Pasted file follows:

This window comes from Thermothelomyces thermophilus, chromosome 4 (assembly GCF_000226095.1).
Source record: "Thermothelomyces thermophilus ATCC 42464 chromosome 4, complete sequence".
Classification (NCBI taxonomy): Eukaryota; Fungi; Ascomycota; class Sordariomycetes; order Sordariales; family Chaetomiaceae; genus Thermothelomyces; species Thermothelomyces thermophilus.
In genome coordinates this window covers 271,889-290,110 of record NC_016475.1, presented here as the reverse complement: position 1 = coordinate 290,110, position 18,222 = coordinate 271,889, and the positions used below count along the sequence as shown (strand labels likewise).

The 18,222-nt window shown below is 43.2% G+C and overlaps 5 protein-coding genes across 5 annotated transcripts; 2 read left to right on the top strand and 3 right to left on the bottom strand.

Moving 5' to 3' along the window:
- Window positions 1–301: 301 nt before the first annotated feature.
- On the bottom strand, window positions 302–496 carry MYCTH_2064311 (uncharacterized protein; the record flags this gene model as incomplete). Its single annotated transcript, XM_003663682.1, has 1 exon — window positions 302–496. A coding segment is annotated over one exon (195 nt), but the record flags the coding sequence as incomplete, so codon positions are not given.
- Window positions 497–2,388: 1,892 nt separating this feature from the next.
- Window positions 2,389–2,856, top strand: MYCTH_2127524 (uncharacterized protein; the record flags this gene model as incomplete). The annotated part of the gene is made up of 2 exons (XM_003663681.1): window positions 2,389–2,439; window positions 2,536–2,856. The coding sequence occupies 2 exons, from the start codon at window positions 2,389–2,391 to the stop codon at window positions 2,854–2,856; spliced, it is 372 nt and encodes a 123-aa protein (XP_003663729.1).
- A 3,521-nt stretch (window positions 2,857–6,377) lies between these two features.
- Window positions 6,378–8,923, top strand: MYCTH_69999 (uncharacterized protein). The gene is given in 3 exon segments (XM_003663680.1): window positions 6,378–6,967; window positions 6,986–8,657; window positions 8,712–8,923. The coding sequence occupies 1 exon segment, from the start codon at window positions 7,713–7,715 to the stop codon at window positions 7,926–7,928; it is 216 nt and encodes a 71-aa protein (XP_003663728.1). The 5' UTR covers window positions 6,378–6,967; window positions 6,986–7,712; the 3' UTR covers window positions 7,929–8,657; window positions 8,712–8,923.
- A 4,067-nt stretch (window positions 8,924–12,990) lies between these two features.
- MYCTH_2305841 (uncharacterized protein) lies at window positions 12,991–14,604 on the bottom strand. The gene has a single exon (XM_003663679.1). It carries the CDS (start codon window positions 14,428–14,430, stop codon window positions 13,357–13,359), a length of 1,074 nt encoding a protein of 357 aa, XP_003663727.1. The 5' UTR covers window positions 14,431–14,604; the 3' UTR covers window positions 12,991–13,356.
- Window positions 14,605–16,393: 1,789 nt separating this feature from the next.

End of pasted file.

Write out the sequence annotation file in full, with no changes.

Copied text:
This window comes from Thermothelomyces thermophilus, chromosome 4 (assembly GCF_000226095.1).
Source record: "Thermothelomyces thermophilus ATCC 42464 chromosome 4, complete sequence".
Classification (NCBI taxonomy): Eukaryota; Fungi; Ascomycota; class Sordariomycetes; order Sordariales; family Chaetomiaceae; genus Thermothelomyces; species Thermothelomyces thermophilus.
In genome coordinates this window covers 271,889-290,110 of record NC_016475.1, presented here as the reverse complement: position 1 = coordinate 290,110, position 18,222 = coordinate 271,889, and the positions used below count along the sequence as shown (strand labels likewise).

The 18,222-nt window shown below is 43.2% G+C and overlaps 5 protein-coding genes across 5 annotated transcripts; 2 read left to right on the top strand and 3 right to left on the bottom strand.

Moving 5' to 3' along the window:
- Window positions 1–301: 301 nt before the first annotated feature.
- On the bottom strand, window positions 302–496 carry MYCTH_2064311 (uncharacterized protein; the record flags this gene model as incomplete). Its single annotated transcript, XM_003663682.1, has 1 exon — window positions 302–496. A coding segment is annotated over one exon (195 nt), but the record flags the coding sequence as incomplete, so codon positions are not given.
- Window positions 497–2,388: 1,892 nt separating this feature from the next.
- Window positions 2,389–2,856, top strand: MYCTH_2127524 (uncharacterized protein; the record flags this gene model as incomplete). The annotated part of the gene is made up of 2 exons (XM_003663681.1): window positions 2,389–2,439; window positions 2,536–2,856. The coding sequence occupies 2 exons, from the start codon at window positions 2,389–2,391 to the stop codon at window positions 2,854–2,856; spliced, it is 372 nt and encodes a 123-aa protein (XP_003663729.1).
- A 3,521-nt stretch (window positions 2,857–6,377) lies between these two features.
- Window positions 6,378–8,923, top strand: MYCTH_69999 (uncharacterized protein). The gene is given in 3 exon segments (XM_003663680.1): window positions 6,378–6,967; window positions 6,986–8,657; window positions 8,712–8,923. The coding sequence occupies 1 exon segment, from the start codon at window positions 7,713–7,715 to the stop codon at window positions 7,926–7,928; it is 216 nt and encodes a 71-aa protein (XP_003663728.1). The 5' UTR covers window positions 6,378–6,967; window positions 6,986–7,712; the 3' UTR covers window positions 7,929–8,657; window positions 8,712–8,923.
- A 4,067-nt stretch (window positions 8,924–12,990) lies between these two features.
- MYCTH_2305841 (uncharacterized protein) lies at window positions 12,991–14,604 on the bottom strand. The gene has a single exon (XM_003663679.1). It carries the CDS (start codon window positions 14,428–14,430, stop codon window positions 13,357–13,359), a length of 1,074 nt encoding a protein of 357 aa, XP_003663727.1. The 5' UTR covers window positions 14,431–14,604; the 3' UTR covers window positions 12,991–13,356.
- Window positions 14,605–16,393: 1,789 nt separating this feature from the next.